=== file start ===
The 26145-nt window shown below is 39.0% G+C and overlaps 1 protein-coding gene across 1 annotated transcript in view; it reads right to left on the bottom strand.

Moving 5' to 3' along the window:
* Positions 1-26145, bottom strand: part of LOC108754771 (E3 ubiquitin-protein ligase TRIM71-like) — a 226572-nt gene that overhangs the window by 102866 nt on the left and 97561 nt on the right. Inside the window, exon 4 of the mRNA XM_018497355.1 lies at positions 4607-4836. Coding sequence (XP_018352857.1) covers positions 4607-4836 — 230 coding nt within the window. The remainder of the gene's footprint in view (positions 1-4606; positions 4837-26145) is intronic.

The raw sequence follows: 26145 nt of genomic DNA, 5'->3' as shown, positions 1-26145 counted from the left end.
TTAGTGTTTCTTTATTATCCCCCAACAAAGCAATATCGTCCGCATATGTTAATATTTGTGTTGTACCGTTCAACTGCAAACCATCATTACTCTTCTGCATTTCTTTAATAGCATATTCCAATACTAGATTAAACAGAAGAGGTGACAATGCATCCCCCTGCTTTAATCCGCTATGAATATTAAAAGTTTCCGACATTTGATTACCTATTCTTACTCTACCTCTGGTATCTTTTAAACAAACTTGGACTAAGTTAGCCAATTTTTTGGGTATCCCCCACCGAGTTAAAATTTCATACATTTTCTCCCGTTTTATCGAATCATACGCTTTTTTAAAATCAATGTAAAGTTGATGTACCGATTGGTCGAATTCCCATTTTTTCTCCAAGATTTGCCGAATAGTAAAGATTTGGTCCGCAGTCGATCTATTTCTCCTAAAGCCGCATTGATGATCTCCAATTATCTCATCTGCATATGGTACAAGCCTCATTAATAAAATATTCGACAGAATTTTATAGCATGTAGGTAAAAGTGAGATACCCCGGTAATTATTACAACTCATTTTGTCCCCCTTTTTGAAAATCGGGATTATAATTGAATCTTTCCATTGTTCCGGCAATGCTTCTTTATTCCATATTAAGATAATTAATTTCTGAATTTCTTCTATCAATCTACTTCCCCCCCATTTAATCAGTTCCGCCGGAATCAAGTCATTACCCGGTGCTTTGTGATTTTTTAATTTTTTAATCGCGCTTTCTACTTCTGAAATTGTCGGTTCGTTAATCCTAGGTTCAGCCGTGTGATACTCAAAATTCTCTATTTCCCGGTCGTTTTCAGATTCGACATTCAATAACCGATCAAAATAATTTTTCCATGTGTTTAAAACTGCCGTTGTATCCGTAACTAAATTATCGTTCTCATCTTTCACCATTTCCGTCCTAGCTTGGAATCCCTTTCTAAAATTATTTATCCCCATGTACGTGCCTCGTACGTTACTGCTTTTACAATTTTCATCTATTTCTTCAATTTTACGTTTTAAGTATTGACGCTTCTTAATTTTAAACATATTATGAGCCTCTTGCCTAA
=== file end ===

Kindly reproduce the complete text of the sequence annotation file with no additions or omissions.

The 26145-nt window shown below is 39.0% G+C and overlaps 1 protein-coding gene across 1 annotated transcript in view; it reads right to left on the bottom strand.

Moving 5' to 3' along the window:
* Positions 1-26145, bottom strand: part of LOC108754771 (E3 ubiquitin-protein ligase TRIM71-like) — a 226572-nt gene that overhangs the window by 102866 nt on the left and 97561 nt on the right. Inside the window, exon 4 of the mRNA XM_018497355.1 lies at positions 4607-4836. Coding sequence (XP_018352857.1) covers positions 4607-4836 — 230 coding nt within the window. The remainder of the gene's footprint in view (positions 1-4606; positions 4837-26145) is intronic.

The raw sequence follows: 26145 nt of genomic DNA, 5'->3' as shown, positions 1-26145 counted from the left end.
TTAGTGTTTCTTTATTATCCCCCAACAAAGCAATATCGTCCGCATATGTTAATATTTGTGTTGTACCGTTCAACTGCAAACCATCATTACTCTTCTGCATTTCTTTAATAGCATATTCCAATACTAGATTAAACAGAAGAGGTGACAATGCATCCCCCTGCTTTAATCCGCTATGAATATTAAAAGTTTCCGACATTTGATTACCTATTCTTACTCTACCTCTGGTATCTTTTAAACAAACTTGGACTAAGTTAGCCAATTTTTTGGGTATCCCCCACCGAGTTAAAATTTCATACATTTTCTCCCGTTTTATCGAATCATACGCTTTTTTAAAATCAATGTAAAGTTGATGTACCGATTGGTCGAATTCCCATTTTTTCTCCAAGATTTGCCGAATAGTAAAGATTTGGTCCGCAGTCGATCTATTTCTCCTAAAGCCGCATTGATGATCTCCAATTATCTCATCTGCATATGGTACAAGCCTCATTAATAAAATATTCGACAGAATTTTATAGCATGTAGGTAAAAGTGAGATACCCCGGTAATTATTACAACTCATTTTGTCCCCCTTTTTGAAAATCGGGATTATAATTGAATCTTTCCATTGTTCCGGCAATGCTTCTTTATTCCATATTAAGATAATTAATTTCTGAATTTCTTCTATCAATCTACTTCCCCCCCATTTAATCAGTTCCGCCGGAATCAAGTCATTACCCGGTGCTTTGTGATTTTTTAATTTTTTAATCGCGCTTTCTACTTCTGAAATTGTCGGTTCGTTAATCCTAGGTTCAGCCGTGTGATACTCAAAATTCTCTATTTCCCGGTCGTTTTCAGATTCGACATTCAATAACCGATCAAAATAATTTTTCCATGTGTTTAAAACTGCCGTTGTATCCGTAACTAAATTATCGTTCTCATCTTTCACCATTTCCGTCCTAGCTTGGAATCCCTTTCTAAAATTATTTATCCCCATGTACGTGCCTCGTACGTTACTGCTTTTACAATTTTCATCTATTTCTTCAATTTTACGTTTTAAGTATTGACGCTTCTTAATTTTAAACATATTATGAGCCTCTTGCCTAA